The following graph summarizes the correlation of the JPEG images with the original image by color plane:

The JPEG compression algorithm tries to exploit limitations of our own eyes. Since the eye is less sensitive to blue, and most sensitive to green, the JPEG compression algorithm maintains better fidelity with the green component of an image and less with the blue component of an image.

Based on the above two graphs, for some images such as the Parrots, a JPEG Quality Factor of roughly 20-80 gives good reduction in files size without affecting the image fidelity significantly.

NOTE:  The correlation facgtor would be 1.00 if an all-white image were compared with an all-black image.  The correlation factor measures how well one image "predicts" the other image, and does not measure "error" directly.

The palettes are usually OK in 256-color mode after loading a JPG image. This is rarely the case after loading a 24-bit color BMP image.

JPG image compression is very effective for "real world" images, as opposed to line drawings or text, where it is not so good. Note the graphs on this web page are stored in GIF format instead of JPG format.

efg's UseNet Post and Bob Villiers' Summary Response about JPEGs and PixelFormat  (Postscript:  The code in this Lab Report needs to be reviewed and updated.  The user interface is misleading about how 8-bit/24-bit PixelFormat is used.)  Bob Villiers verified that ".. after some experiment, PixelFormat has no influence on the jpg colour depth, but GrayScale := True produces an 8 bit B/W image."

Command-Line Programs. Enter BMPtoJPG or JPGtoBMP in a DOS window without parameters for the syntax of these commands -- or just look at the source code or the VaryQuality.BAT that is used in the Experiment.BAT file.

The command-line program BitmapCompare can be used to compare two images. Look in the CompareAll.Bat called by Experiment.BAT for more information -- or just look at the source code.

Comments from Others
Dave Martindale
(23 Oct 1998):
"You need to specify which JPEG compressor you were using. A quality factor of 80 to the IJG JPEG code isn't the same as a quality of 8 tothe Photoshop JPEG code, for example. And there are other JPEG implementations out there besides these two."

Response: The Delphi 3/4 JPEG support is based on the public release of the Independent JPEG Group's (IJG's) free JPEG software. The "official" archive site for the IJG software is ftp.uu.net in /graphics/jpeg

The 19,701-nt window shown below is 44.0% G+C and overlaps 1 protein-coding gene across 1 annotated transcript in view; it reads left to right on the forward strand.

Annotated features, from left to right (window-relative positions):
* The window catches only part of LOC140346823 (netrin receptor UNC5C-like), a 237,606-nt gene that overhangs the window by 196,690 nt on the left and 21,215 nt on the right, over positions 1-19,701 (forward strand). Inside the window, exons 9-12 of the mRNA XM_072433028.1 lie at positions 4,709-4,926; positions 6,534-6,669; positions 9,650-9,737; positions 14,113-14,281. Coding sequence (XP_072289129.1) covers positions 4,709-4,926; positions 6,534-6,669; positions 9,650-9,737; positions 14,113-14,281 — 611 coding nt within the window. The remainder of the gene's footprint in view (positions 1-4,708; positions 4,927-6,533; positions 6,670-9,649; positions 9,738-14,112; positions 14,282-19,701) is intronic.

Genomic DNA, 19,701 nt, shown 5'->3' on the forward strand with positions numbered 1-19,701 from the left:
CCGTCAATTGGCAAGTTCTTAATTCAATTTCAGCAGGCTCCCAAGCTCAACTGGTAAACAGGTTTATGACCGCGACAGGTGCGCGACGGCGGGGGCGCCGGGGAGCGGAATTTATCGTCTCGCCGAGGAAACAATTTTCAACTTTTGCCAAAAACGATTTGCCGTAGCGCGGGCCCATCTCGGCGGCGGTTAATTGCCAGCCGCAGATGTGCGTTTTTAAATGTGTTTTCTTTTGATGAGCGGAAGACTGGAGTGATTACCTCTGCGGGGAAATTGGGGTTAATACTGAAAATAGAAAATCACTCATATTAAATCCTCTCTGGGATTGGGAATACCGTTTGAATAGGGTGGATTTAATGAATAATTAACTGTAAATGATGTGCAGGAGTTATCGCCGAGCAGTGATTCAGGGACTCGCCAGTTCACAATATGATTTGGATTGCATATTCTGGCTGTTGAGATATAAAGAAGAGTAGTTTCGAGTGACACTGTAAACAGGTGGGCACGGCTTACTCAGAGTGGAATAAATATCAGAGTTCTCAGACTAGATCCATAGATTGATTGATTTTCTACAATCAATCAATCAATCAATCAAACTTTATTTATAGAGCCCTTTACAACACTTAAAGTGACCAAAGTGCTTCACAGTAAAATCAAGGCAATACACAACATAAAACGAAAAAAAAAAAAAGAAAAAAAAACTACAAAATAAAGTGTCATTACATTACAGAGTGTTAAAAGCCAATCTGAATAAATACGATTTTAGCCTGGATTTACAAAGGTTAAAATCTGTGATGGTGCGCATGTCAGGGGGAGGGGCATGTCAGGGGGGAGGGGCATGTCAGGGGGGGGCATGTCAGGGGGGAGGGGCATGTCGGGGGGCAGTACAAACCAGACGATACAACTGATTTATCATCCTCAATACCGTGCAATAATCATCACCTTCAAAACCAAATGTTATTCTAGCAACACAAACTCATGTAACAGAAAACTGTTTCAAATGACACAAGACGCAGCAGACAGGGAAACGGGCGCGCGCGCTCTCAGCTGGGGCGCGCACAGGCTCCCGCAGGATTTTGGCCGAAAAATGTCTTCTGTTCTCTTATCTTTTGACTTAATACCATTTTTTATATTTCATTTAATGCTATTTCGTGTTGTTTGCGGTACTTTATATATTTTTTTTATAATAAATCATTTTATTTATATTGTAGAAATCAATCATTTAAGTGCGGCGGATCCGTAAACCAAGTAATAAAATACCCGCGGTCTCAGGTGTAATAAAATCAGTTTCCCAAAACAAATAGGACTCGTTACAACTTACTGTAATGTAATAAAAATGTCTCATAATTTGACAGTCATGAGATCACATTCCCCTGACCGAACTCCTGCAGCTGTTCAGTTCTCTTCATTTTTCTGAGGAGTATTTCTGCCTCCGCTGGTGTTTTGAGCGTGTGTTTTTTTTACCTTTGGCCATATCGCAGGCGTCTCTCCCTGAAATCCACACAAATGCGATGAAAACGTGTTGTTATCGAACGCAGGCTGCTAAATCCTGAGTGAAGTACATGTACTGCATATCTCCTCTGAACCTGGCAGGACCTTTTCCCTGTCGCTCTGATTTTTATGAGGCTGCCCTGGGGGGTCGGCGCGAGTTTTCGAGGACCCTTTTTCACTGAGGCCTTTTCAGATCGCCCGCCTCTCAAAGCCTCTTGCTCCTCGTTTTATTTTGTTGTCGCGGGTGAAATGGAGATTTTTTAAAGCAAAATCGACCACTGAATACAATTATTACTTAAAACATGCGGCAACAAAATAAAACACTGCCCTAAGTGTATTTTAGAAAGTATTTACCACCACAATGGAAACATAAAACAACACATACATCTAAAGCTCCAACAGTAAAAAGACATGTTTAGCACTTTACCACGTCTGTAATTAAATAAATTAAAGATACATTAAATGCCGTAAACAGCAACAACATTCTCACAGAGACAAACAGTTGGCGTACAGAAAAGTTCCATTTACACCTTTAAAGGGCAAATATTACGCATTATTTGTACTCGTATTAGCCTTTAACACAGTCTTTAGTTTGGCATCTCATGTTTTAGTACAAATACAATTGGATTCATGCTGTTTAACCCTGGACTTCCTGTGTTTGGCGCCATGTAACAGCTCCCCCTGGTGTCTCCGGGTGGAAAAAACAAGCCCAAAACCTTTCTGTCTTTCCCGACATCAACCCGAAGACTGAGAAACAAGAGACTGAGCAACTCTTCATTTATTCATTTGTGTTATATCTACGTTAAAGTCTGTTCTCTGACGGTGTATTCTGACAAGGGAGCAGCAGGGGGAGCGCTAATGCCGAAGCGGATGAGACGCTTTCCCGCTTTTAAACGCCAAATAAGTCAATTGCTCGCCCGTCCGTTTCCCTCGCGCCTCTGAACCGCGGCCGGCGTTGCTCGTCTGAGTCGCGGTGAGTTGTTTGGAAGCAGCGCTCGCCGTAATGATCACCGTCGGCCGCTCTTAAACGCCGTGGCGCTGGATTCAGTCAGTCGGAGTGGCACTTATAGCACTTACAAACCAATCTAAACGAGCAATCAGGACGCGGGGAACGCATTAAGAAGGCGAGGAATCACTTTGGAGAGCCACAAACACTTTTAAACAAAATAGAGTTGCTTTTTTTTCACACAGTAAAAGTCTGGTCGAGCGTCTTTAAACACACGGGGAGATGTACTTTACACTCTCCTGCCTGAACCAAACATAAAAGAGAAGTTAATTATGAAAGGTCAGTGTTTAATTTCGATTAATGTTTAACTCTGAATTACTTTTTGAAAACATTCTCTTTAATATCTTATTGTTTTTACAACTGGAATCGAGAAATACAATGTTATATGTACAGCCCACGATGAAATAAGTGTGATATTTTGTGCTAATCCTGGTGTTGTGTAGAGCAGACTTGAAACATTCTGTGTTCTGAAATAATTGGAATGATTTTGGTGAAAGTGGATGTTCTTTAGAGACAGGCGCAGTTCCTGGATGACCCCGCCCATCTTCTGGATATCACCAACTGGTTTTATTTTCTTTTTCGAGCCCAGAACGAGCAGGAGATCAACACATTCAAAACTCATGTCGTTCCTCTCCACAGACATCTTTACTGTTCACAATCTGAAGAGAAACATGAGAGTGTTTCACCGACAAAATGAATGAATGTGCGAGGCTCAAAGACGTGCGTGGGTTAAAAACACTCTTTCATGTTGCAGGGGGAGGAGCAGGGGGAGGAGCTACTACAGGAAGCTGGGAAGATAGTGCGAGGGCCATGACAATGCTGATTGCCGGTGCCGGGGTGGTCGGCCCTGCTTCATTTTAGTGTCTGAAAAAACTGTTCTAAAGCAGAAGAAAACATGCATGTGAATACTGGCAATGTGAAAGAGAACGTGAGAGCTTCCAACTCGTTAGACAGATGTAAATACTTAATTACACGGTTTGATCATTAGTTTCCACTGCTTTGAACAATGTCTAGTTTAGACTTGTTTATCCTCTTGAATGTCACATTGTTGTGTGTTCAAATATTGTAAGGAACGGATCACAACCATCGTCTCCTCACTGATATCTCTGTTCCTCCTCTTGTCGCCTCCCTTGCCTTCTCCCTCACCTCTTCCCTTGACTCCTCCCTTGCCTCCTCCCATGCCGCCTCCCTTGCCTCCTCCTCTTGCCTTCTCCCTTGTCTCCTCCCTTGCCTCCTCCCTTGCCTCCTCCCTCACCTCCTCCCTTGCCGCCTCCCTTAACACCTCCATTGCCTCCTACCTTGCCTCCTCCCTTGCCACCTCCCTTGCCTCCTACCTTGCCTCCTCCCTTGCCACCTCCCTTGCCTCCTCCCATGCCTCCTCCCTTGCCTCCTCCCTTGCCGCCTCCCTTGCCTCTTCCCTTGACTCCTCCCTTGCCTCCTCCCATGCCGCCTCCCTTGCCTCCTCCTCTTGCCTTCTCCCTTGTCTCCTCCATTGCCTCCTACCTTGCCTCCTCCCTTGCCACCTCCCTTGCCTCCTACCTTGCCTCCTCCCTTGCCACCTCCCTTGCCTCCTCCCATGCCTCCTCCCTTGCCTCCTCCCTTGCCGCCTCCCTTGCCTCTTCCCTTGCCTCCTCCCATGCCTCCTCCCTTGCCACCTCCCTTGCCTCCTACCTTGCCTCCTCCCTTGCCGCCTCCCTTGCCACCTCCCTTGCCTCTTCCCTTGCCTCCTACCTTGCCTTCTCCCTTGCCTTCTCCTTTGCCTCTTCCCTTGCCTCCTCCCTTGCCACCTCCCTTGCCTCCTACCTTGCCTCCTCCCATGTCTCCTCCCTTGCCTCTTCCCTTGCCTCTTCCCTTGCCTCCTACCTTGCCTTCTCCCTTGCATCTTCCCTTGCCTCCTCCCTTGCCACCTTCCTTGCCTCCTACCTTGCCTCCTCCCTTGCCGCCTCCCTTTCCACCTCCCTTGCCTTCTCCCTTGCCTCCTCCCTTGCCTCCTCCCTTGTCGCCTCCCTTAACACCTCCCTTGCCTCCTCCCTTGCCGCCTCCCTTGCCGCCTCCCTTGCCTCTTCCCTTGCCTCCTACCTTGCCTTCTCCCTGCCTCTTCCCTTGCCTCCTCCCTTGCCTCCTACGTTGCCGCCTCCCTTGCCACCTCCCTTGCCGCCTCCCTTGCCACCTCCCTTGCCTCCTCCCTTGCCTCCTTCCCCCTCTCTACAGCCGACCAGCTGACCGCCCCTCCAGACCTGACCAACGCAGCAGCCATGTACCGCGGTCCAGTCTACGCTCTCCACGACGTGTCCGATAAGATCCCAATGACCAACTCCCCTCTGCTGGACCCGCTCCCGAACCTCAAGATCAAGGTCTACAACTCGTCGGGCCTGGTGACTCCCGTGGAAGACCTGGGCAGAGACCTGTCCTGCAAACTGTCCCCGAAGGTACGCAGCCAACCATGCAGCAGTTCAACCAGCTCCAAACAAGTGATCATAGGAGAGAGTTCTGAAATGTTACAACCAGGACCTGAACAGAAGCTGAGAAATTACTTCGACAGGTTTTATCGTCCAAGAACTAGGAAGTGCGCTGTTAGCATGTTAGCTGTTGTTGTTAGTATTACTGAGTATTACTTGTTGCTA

Tom Lane, IJG (23 Oct 1998):
"Not only that, but Adobe has changed their JPEG compressor significantly over time. The IJG code has changed also. (And if I ever get some time to work on it, the next IJG release will have a *substantially* new quality scale.)"

"Earl's conclusion is not quite content-free as given, but it's pretty close. You cannot meaningfully describe the behavior of a JPEG compressor by a single number. Most JPEG implementations do provide a "quality" setting as a convenient user interface to the underlying complexity... but there's no standard about what the quality scales really mean. So writing a quality number without mentioning which release of which compressor it applies to is not very helpful."

Flavius Silva (23 Oct 1998):
"The problem with this is that a 'Quality' factor has nothing to do with JPEG, but rather JPEG implementations. Quality factor is used to select quantization tables. The larger the quality factor the (generally) smaller the values in the quantization tables. However, different implementations can use different quantization tables, even when using a scale of 1-100."

"There is also sampling frequency to be considered when compressing color images. You can get better compression by increasing the sampling frequency for the Y component."

Conclusions
JPEG image compression is very effective way of compressing many images. A Quality Factor (IJG Version 6) of 75 or 80 is good for nearly all images. Sometimes, a Quality Factor of 10 is even good enough for some images. Progressive Encoding is slower but provides even more compression.

Future Study
Study how image quality degrades after successive conversions, e.g., BMP-to-JPG-to-BMP-to-JPG ...


Keywords
TJPEGImage, BMP, JPG, JPEG, BMP-to-JPG, JPG-to-BMP, JPEG quality factor, progressive encoding, progressive display, incremental display, compression factor, command-line utility, image comparison

Download
Delphi 3/4 Source, Delphi 3 EXE (459 KB): BMPJPG.ZIP
24-bit color .BMP test image:   Parrots.ZIP (200 KB)


Delphi 4 Conversion Notes

To avoid D4 compiler warnings the following changes were made for D3/D4 compatibility::

The EXEs are somewhat larger in Delphi 4 than Delphi 3 with both the visual compiler and the command-line compiler:

Program Compiler D3 EXE Size [bytes] D4 EXE Size [bytes]
BMPJPG Visual 389,120 480,256
BmpToJpg Command Line 178,176 186,368
JpgToBmp Command Line 178,176 186,368

See the Delphi Graphics File Formats & Conversions page (especially Section A) for links about using BMPs and JPGs.


Updated 26 Feb 2005


since 1 Nov 1998